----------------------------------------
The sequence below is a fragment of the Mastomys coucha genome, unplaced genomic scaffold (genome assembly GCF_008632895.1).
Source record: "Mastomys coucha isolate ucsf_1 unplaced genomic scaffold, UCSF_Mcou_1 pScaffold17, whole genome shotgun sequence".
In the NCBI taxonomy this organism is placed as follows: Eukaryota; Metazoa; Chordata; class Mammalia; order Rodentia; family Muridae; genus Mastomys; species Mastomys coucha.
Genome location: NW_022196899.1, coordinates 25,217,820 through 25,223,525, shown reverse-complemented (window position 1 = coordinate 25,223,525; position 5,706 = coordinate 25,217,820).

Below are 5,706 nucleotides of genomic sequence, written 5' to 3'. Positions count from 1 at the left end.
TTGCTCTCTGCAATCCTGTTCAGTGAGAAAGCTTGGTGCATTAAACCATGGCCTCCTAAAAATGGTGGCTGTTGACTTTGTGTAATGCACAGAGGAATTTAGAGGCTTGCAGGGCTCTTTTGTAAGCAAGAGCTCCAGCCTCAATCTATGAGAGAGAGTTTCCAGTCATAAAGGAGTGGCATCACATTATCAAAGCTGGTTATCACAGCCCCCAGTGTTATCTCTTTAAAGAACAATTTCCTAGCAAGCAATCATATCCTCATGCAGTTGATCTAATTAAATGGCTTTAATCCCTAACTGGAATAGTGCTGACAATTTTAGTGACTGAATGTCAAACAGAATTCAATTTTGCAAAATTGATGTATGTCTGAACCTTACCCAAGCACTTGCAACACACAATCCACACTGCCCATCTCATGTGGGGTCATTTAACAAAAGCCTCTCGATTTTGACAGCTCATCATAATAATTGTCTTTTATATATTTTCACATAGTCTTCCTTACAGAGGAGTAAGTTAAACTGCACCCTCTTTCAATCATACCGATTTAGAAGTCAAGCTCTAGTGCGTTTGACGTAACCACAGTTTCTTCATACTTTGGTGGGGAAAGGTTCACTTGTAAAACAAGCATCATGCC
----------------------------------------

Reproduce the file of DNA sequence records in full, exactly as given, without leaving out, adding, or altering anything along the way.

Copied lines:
The sequence below is a fragment of the Mastomys coucha genome, unplaced genomic scaffold (genome assembly GCF_008632895.1).
Source record: "Mastomys coucha isolate ucsf_1 unplaced genomic scaffold, UCSF_Mcou_1 pScaffold17, whole genome shotgun sequence".
In the NCBI taxonomy this organism is placed as follows: Eukaryota; Metazoa; Chordata; class Mammalia; order Rodentia; family Muridae; genus Mastomys; species Mastomys coucha.
Genome location: NW_022196899.1, coordinates 25,217,820 through 25,223,525, shown reverse-complemented (window position 1 = coordinate 25,223,525; position 5,706 = coordinate 25,217,820).

Below are 5,706 nucleotides of genomic sequence, written 5' to 3'. Positions count from 1 at the left end.
TTGCTCTCTGCAATCCTGTTCAGTGAGAAAGCTTGGTGCATTAAACCATGGCCTCCTAAAAATGGTGGCTGTTGACTTTGTGTAATGCACAGAGGAATTTAGAGGCTTGCAGGGCTCTTTTGTAAGCAAGAGCTCCAGCCTCAATCTATGAGAGAGAGTTTCCAGTCATAAAGGAGTGGCATCACATTATCAAAGCTGGTTATCACAGCCCCCAGTGTTATCTCTTTAAAGAACAATTTCCTAGCAAGCAATCATATCCTCATGCAGTTGATCTAATTAAATGGCTTTAATCCCTAACTGGAATAGTGCTGACAATTTTAGTGACTGAATGTCAAACAGAATTCAATTTTGCAAAATTGATGTATGTCTGAACCTTACCCAAGCACTTGCAACACACAATCCACACTGCCCATCTCATGTGGGGTCATTTAACAAAAGCCTCTCGATTTTGACAGCTCATCATAATAATTGTCTTTTATATATTTTCACATAGTCTTCCTTACAGAGGAGTAAGTTAAACTGCACCCTCTTTCAATCATACCGATTTAGAAGTCAAGCTCTAGTGCGTTTGACGTAACCACAGTTTCTTCATACTTTGGTGGGGAAAGGTTCACTTGTAAAACAAGCATCATGCC